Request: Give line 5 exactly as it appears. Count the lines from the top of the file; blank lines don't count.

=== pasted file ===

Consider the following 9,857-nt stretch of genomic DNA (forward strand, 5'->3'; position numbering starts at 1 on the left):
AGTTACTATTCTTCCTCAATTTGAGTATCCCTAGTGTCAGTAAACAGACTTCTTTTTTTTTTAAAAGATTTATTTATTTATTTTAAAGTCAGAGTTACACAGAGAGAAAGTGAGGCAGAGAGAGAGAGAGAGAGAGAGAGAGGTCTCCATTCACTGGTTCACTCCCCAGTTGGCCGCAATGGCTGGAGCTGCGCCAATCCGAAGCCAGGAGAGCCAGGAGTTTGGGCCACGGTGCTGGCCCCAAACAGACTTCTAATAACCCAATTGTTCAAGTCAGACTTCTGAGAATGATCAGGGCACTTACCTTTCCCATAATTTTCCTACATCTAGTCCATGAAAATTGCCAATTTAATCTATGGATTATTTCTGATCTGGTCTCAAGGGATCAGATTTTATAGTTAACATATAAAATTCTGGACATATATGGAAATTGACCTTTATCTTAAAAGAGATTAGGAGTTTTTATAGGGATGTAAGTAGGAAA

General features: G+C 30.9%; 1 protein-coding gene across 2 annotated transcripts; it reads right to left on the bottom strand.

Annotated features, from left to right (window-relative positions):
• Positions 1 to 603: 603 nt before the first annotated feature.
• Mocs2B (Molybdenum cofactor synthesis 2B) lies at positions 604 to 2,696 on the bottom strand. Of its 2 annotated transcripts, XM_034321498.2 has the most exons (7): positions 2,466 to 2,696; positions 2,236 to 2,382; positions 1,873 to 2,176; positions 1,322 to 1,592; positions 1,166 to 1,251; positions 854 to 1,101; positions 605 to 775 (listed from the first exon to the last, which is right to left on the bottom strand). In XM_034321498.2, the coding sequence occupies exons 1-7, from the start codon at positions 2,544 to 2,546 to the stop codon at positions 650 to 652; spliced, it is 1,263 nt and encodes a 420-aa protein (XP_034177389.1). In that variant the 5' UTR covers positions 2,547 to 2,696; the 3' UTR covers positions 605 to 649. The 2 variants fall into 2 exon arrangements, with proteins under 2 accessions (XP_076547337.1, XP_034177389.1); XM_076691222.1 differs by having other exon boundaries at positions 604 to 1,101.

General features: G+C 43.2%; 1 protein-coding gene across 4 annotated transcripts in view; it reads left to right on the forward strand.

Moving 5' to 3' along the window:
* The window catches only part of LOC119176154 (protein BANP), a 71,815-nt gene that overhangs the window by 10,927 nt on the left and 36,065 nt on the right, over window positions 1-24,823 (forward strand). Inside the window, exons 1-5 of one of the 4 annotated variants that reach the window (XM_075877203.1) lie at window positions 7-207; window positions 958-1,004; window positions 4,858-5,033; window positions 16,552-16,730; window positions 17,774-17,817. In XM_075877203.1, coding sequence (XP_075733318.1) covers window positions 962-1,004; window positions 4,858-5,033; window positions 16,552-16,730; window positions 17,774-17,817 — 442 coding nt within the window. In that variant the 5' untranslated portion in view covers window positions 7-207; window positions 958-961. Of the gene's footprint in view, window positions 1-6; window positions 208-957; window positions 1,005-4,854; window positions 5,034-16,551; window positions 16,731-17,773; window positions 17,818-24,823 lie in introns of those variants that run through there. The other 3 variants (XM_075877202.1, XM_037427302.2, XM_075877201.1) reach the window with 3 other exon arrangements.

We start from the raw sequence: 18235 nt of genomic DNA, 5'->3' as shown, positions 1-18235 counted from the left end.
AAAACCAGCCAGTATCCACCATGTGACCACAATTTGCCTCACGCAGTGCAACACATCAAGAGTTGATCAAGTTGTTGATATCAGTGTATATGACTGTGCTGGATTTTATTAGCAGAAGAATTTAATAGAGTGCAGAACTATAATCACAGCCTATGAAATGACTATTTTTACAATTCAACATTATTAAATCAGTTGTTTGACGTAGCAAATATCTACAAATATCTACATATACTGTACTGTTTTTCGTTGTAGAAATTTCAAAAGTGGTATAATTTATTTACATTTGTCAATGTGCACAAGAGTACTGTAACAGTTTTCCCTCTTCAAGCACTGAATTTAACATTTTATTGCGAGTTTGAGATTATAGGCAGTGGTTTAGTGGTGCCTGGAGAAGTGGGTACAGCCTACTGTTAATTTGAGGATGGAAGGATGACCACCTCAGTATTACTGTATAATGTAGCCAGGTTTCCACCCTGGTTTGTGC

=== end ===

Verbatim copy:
• Positions 1 to 603: 603 nt before the first annotated feature.